SETI bioastro: Sky & Telescope News Bulletin - April 21, 2000

From: Larry Klaes (
Date: Fri Apr 21 2000 - 14:38:22 PDT

Subject: Sky & Telescope News Bulletin - April 21, 2000
Date: 21 Apr 2000 20:04 UT
From: (Ron Baalke)
Organization: Jet Propulsion Laboratory

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Directors of the SETI Institute and radio astronomers from the
University of California, Berkeley, have unveiled the first, modest
beginnings of what should become one of the world's most powerful
radio telescopes. In a tree preserve about 20 kilometers from the
Berkeley campus, the so-called Rapid Prototyping Array will serve as a
testbed for design of the revolutionary One Hectare Telescope (1hT).
The 1hT gets its name from its planned collecting area of 1 hectare,
an area equal to a square 100 meters on a side (2.47 acres).

The seven-dish prototype will blaze the technological trail for
linking hundreds or perhaps thousands of small radio dishes. The final
array will be knitted together by advanced interferometry techniques
-- whose development poses major challenges -- to create a unified
instrument that can observe dozens of different celestial objects
simultaneously at millions of frequencies with a single, huge
effective aperture.

The 1hT is being designed to carry out the most powerful search ever
for artificial radio signals from other civilizations, even while
performing conventional radio astronomy such as monitoring pulsars and
investigating star-forming nebulae. "The 1hT is a fundamentally new
way to build radio telescopes," says Jill Tarter, director of SETI
research at the Institute. At a projected cost of about $25 million,
it should have a price tag about one-third that of the similarly sized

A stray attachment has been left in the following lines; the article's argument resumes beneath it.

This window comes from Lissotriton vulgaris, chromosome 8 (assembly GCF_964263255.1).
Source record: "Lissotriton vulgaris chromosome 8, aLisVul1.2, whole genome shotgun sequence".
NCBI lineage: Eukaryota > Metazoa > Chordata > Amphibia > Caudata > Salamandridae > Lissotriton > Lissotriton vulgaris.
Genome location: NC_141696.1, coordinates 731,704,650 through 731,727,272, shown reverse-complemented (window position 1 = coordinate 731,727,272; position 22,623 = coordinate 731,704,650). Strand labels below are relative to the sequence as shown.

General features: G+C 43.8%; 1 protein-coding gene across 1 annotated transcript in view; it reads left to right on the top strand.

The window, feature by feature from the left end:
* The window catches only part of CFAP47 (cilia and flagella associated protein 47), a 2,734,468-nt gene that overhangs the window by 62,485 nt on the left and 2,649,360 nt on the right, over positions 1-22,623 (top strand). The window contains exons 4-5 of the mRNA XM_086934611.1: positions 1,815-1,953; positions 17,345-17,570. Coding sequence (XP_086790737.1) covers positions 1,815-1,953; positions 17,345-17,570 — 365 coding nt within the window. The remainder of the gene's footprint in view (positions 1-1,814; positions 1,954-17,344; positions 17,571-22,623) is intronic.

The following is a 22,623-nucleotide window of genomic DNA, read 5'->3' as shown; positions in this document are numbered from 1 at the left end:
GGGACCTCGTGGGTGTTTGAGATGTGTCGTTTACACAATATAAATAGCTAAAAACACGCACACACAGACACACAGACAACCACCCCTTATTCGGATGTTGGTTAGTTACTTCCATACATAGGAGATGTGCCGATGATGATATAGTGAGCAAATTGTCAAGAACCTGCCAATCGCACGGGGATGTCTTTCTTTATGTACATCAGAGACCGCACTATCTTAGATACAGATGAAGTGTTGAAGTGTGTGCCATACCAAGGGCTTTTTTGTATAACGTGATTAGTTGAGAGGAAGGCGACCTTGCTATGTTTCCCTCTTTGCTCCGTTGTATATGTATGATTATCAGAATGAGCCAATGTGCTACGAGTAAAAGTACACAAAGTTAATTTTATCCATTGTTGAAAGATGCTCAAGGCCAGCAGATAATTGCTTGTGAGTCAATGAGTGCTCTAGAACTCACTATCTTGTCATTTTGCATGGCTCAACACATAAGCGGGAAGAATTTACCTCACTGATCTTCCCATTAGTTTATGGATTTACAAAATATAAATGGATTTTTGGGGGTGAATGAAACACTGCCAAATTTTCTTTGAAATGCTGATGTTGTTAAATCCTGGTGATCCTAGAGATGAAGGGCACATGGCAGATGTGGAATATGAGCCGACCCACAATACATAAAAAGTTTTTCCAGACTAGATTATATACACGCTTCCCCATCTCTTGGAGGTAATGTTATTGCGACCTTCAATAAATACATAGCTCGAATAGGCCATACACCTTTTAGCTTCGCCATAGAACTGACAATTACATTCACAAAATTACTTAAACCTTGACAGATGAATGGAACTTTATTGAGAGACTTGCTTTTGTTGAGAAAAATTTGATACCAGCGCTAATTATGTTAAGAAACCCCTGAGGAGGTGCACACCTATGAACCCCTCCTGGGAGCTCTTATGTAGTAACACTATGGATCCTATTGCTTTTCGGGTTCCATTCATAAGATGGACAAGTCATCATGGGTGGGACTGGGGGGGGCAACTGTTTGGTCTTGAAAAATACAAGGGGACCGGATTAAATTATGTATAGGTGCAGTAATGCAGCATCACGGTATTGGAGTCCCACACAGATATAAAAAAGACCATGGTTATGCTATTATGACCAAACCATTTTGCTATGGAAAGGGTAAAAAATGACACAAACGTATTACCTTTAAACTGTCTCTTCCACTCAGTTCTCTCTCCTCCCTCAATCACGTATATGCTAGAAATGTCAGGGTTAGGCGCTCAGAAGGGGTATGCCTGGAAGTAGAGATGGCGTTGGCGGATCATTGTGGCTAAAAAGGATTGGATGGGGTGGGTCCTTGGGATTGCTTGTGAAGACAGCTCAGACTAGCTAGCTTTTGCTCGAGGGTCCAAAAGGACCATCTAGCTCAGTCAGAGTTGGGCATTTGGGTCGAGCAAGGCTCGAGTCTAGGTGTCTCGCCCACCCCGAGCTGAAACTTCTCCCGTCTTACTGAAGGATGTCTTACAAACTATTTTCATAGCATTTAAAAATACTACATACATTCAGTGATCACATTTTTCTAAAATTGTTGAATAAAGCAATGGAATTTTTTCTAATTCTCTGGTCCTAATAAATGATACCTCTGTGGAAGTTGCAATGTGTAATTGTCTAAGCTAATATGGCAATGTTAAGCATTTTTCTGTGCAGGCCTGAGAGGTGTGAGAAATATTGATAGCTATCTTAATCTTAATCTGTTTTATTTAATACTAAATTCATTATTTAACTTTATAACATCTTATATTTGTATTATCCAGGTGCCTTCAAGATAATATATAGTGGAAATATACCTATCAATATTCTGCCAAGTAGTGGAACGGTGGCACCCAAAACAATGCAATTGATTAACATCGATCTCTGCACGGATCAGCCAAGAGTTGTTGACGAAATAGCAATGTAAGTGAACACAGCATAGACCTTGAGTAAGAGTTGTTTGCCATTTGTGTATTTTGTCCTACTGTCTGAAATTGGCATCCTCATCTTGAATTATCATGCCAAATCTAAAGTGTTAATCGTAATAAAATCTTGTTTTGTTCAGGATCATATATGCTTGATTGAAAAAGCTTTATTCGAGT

conventional radio telescope now nearing completion at Green Bank,
West Virginia -- a single steel behemoth that towers far above the
countryside. The 1hT is being funded by private grants, largely from
moguls of the high-tech industry.

A second, larger prototype is planned for 2002. The final 1hT will be
constructed at Berkeley's Hat Creek Observatory in northern California
and should open for business in 2005. Radio astronomers hope that it,
in turn, will lead to development of the proposed Square Kilometer
Array, a network of antennas with a collecting area 100 times larger

For a description of all the searches for extraterrestrial
intelligence now under way, comparisons of their strengths and
weaknesses, and background on SETI in general, see Sky & Telescope's
SETI page at


The Hubble Space Telescope marks its 10th year in orbit next week.
Launched into space aboard the Space Shuttle *Discovery* on April 24,
1990, astronauts released the telescope on the following day. See the
April SKY & TELESCOPE for a retrospective on its mission and
discoveries, as well as details of how astronauts restored Hubble to
service last December.


The Lyrid meteor shower has been observed for more than 2,600 years;
Chinese records say "stars fell like rain" in the shower of 687 B.C.
But in recent times (apart from 1803) the Lyrids have generally been
weak. They have a brief maximum that lasts for less than a day, and